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South Asia floods: Estimated 40 million affected

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    Posted: September 08 2017 at 2:29pm

South Asia floods: Estimated 40 million across India, Bangladesh, Nepal affected


 
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An estimated 40 million people in South Asia are struggling to rebuild their lives after massive floods devastated the region nearly a month ago.

Key points:

  • Entire villages across Bangladesh, India and Nepal remain submerged since the floods began in mid-August
  • In Bangladesh, more than 8 million people were affected
  • The floods were so extensive, many families struggled to give the dead a proper burial because of the lack of dry land

Entire villages across Bangladesh, India and Nepal remained submerged under water since the floods began in mid-August.

Authorities have described it as the region's worst flood in 40 years, with a metre of rain falling in some areas in the space of days.

The worst-hit areas include Assam, Bihar and Uttar Pradesh states in northern India, the Terai region in southern Nepal, and Kurigram and Chimari districts in northern Bangladesh.

In India alone, UNICEF estimated 31 million people were affected by the floods, losing their homes, livelihoods, cattle or property.

In Bangladesh, more than 8 million people were affected, including about 3 million children.

And in Nepal, the number affected was about 1.7 million people.

At least 1.5 million homes are believed to have been destroyed or damaged, along with thousands of schools, hospitals, roads and bridges.

Of the 1,300 people killed, aid agencies said 30 to 40 per cent were children.

In Nepal alone, at least 160 people are dead and 25 missing.

The flimsy nature of many homes made them particularly vulnerable.

"The people are very poor here and houses are made of mud. So when floods came it washed away their houses, and in some places the water came so quickly, with such force, that one village I saw looked like [it was] hit by a tornado or cyclone," Rowkan Khan from UNICEF's office in Kathmandu said.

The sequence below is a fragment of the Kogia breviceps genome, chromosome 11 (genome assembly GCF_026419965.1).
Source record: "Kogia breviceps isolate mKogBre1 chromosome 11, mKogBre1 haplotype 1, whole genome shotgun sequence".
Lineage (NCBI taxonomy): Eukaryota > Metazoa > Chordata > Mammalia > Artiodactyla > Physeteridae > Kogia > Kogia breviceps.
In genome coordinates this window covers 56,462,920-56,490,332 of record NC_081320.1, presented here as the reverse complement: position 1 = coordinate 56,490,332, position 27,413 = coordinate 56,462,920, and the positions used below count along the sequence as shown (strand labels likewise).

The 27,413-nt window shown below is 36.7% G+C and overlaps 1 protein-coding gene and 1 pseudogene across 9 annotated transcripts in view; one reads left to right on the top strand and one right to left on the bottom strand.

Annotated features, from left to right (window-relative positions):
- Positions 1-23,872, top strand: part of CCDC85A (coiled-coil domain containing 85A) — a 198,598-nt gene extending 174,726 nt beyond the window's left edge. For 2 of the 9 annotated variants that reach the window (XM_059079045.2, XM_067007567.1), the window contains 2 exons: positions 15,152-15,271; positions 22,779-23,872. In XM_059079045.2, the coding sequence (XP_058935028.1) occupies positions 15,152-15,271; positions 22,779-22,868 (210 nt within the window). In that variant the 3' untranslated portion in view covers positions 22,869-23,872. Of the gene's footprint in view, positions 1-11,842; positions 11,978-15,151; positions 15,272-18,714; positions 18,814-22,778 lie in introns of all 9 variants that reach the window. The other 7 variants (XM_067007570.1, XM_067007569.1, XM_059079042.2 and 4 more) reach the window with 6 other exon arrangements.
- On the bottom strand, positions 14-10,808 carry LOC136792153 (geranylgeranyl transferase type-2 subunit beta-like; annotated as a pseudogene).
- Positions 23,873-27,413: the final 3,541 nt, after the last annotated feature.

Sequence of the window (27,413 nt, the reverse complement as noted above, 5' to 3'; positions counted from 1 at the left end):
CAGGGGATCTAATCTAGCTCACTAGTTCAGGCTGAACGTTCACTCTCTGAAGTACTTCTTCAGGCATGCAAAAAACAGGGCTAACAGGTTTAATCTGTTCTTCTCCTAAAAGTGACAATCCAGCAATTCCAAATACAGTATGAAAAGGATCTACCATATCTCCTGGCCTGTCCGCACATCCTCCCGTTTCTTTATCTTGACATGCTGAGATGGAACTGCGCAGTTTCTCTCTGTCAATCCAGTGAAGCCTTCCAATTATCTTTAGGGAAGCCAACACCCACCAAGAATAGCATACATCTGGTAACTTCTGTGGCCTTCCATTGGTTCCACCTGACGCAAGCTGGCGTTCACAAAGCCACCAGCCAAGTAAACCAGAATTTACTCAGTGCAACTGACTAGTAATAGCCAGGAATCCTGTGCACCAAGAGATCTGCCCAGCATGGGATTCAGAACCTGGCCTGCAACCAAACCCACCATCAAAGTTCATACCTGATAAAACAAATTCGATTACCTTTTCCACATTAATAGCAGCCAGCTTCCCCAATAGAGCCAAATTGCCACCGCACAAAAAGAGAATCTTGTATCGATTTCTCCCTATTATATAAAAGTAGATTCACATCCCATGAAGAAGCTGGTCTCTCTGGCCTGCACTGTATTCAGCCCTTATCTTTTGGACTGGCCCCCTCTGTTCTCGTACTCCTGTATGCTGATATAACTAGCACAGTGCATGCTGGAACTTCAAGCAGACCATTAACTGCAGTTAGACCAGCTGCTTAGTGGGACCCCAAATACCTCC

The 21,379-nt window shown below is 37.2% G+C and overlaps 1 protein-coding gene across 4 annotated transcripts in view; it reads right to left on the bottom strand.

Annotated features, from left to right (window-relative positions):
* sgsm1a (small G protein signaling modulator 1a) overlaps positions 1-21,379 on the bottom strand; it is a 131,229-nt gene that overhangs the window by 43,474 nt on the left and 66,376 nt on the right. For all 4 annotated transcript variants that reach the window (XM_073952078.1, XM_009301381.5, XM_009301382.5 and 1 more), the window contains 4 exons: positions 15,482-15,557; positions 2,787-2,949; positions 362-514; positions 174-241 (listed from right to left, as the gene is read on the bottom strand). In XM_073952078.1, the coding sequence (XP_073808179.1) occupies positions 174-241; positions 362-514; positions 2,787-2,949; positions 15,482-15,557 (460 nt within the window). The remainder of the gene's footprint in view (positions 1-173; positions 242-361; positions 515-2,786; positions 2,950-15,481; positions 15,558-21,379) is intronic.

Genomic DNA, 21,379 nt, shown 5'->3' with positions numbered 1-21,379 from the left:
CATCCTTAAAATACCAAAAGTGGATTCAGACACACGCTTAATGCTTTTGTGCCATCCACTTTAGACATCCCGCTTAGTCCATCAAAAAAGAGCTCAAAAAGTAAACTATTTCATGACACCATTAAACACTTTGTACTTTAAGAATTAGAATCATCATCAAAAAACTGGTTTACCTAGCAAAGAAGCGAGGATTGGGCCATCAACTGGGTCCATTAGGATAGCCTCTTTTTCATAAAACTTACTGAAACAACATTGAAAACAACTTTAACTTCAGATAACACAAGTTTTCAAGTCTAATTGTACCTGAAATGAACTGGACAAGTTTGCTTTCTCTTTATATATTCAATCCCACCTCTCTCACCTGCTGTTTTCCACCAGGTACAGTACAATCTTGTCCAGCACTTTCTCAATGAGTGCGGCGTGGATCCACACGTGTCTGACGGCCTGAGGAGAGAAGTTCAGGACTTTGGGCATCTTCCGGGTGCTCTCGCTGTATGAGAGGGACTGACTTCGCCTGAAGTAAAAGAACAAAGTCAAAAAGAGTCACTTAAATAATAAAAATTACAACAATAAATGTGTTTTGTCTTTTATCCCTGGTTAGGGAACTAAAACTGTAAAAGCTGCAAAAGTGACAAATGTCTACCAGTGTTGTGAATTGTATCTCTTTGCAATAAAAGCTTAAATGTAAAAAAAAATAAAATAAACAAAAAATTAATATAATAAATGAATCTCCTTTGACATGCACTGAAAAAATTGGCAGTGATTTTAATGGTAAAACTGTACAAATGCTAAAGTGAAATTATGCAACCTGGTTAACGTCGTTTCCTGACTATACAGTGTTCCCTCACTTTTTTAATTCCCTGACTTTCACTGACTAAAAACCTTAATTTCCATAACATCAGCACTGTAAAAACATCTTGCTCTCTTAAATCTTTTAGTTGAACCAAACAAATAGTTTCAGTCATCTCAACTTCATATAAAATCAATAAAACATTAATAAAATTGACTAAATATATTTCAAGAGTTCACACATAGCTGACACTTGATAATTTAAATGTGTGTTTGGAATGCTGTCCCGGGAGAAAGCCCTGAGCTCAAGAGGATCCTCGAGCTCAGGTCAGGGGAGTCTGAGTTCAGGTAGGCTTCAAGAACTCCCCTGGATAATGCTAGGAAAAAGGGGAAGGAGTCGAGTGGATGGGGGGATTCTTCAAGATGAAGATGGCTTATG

Burials impossible without dry land

Indeed, the floods were so extensive, many families struggled to give the dead a proper burial because of the lack of dry land.

In Nepal, one family who lost their young son Kamal instead had to let go of his body to the floodwaters, and, grief-stricken, watched as the Koshi River swept him downstream.

Local media said the boy died from an illness, exacerbated by continuous exposure to rainfall and flooding at his remote village.

Even as the waters slowly recede, the danger of mosquito and waterborne diseases has risen, with children again bearing the brunt of the threat.

Health workers fear the worst could yet be to come.

"This is always the curious phenomenon, that waterborne diseases appear more," Ray Kancharla, from India's branch of Save the Children, said.

"This year, mosquito breeding is huge and already there have been dengue and malaria and chicken gunya etc.

"So these risks are huge, especially for children and women. Children play in muddy waters so the skin infections also appear hugely."

In India alone, the agency said 17 million children were in urgent need of humanitarian assistance, including basic nutrition support, health care and education.

Tens of thousands of schools were also inundated or damaged, making it impossible for children to continue their education.

Save the Children's chief executive in India, Thomas Chandy, said it was heartbreaking to hear so many tragic stories of destroyed lives and homes.

"Some communities have been totally wiped out, with not a building left undamaged," he said.

"Many older people I met recounted the horror of the floods, which hit them out of the blue.

"They haven't seen anything like this in many years."

Farmers too were counting the cost, with much of the affected area rural or farm land.

About 2.4 million hectares of cropland was lost to the floods.

Many farmers watched cattle and other livestock die or be swept away.

UN agencies, the Red Cross and other NGOs stepped up efforts to respond to the demand for food, medicine, clean water and water-purification tablets.

Mr Kancharla said many of those affected were hoping to be able to return to their homes — what is left of them — within a couple of weeks, as the water level continued to drop.

But he said it would be well into next year before they could return to normal life.

"The recovery is something we have seen takes a long time, to collect the debris, and clean up and rebuild their houses," Mr Kancharla said.

"Our guess is it will take a minimum six months to a year that they are able to restore their lives. And restoring their livelihoods will take a long time."

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